Analog-to-Digital (A/D) Donverter
- Practical Electron Microscopy and Database -
- An Online Book -  


This book (Practical Electron Microscopy and Database) is a reference for TEM and SEM students, operators, engineers, technicians, managers, and researchers.



Figure 4221a shows an example of SEM systems. In all EMs (electron microscopes), detected information signal is amplified by a secondary electron detecting/amplifying system and then A/D-converted by an A/D converter.

Example of computer-controlled EMs: SEM system

Figure 4221a. Example of computer-controlled EMs: SEM system.

The schematic in Figure 4221b illustrates the components of an entire EDS system.

Schematic illustration of the components of an entire EDS system

Figure 4221b. Schematic illustration of the components of an entire EDS system.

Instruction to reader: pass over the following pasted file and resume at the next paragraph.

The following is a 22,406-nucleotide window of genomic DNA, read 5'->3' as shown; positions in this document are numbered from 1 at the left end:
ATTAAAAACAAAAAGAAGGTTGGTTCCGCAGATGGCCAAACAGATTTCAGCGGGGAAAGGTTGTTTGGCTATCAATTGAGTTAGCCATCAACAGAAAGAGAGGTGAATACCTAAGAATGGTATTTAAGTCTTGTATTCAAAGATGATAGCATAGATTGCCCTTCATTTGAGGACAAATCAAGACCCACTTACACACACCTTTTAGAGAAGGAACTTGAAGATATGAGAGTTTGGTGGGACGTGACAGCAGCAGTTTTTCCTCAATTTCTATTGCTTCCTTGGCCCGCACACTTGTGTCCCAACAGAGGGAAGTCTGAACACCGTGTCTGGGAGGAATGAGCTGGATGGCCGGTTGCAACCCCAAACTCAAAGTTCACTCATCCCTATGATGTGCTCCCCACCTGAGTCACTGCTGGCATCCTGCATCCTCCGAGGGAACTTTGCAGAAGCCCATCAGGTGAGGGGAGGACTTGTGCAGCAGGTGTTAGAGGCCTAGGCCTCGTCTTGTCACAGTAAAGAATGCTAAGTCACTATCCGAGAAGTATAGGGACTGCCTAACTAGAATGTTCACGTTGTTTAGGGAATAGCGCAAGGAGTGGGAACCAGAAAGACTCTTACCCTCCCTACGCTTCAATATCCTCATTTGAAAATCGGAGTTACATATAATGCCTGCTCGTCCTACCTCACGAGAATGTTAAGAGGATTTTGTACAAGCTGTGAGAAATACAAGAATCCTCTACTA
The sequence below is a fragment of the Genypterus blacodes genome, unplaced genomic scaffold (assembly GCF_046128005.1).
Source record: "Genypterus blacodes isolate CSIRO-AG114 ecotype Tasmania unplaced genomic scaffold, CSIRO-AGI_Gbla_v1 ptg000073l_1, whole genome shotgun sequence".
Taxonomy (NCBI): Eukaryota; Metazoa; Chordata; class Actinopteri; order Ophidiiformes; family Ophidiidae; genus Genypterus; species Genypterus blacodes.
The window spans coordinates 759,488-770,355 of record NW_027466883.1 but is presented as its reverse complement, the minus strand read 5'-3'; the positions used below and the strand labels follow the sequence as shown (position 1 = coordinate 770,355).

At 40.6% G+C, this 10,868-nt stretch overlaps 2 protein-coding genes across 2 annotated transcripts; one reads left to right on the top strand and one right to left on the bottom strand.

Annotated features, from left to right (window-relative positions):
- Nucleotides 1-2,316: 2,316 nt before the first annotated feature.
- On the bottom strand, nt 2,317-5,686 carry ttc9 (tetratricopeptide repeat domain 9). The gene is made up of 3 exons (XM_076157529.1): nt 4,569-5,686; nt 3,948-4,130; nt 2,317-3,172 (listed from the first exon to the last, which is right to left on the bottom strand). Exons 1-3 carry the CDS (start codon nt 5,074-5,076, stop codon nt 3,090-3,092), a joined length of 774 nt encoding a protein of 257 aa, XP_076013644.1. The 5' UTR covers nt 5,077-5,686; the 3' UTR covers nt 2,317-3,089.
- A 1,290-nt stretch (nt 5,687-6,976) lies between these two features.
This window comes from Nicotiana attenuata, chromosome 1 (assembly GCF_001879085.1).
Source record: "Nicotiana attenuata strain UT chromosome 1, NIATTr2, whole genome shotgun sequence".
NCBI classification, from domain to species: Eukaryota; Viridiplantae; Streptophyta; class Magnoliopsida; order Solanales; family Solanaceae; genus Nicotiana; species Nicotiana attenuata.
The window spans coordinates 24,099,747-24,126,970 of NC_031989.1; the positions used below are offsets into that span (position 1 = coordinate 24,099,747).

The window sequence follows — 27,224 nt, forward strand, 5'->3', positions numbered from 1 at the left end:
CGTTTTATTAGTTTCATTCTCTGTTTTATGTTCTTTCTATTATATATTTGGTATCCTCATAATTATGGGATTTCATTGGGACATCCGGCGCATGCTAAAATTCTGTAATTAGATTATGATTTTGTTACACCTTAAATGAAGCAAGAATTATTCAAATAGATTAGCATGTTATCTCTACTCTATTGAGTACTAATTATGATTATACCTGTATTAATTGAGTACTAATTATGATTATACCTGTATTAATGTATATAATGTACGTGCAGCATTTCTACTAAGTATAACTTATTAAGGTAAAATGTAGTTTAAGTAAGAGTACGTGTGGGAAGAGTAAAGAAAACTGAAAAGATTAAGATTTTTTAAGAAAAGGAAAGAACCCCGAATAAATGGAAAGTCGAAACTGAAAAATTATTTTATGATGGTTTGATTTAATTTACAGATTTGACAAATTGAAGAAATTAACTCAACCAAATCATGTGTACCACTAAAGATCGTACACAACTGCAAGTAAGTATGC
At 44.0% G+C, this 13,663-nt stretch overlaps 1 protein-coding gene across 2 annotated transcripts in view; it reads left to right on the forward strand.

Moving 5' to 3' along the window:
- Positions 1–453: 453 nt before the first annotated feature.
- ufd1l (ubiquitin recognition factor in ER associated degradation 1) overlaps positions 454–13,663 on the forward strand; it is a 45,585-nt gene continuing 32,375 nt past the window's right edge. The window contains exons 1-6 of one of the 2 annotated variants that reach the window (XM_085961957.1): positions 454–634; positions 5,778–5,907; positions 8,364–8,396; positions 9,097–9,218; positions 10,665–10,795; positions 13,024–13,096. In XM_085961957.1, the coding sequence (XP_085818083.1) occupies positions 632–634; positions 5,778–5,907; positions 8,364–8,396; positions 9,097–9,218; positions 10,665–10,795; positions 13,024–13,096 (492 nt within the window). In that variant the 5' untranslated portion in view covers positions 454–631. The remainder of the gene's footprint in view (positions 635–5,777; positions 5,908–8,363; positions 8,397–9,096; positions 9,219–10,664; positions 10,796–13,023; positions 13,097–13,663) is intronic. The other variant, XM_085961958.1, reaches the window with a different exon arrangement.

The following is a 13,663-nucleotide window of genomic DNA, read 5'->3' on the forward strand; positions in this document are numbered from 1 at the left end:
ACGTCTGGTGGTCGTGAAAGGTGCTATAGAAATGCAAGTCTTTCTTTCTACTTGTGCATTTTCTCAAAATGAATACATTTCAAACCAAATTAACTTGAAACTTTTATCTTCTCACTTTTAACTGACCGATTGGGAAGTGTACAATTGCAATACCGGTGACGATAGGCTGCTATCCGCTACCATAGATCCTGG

Overall, each absorbed X-ray photon generates a charge cloud that is composed of a number of electron-and-hole pairs, and the charge carriers are moved due to high voltage and are collected in the detector. The charge-sensitive preamplifier (PA) converts the charge pairs into a voltage pulse. The pulse is amplified and shaped in a spectroscopic amplifier (SPA).  In this SPA process, one needs to optimize some constants such as gain, shaping time, pole zero, and base-line. The maximum of the intensified pulse is detected or stretched by peak-detector or peak-stretcher (PS). Finally, each pulse is individually measured with an analog-digital converter (ADC).



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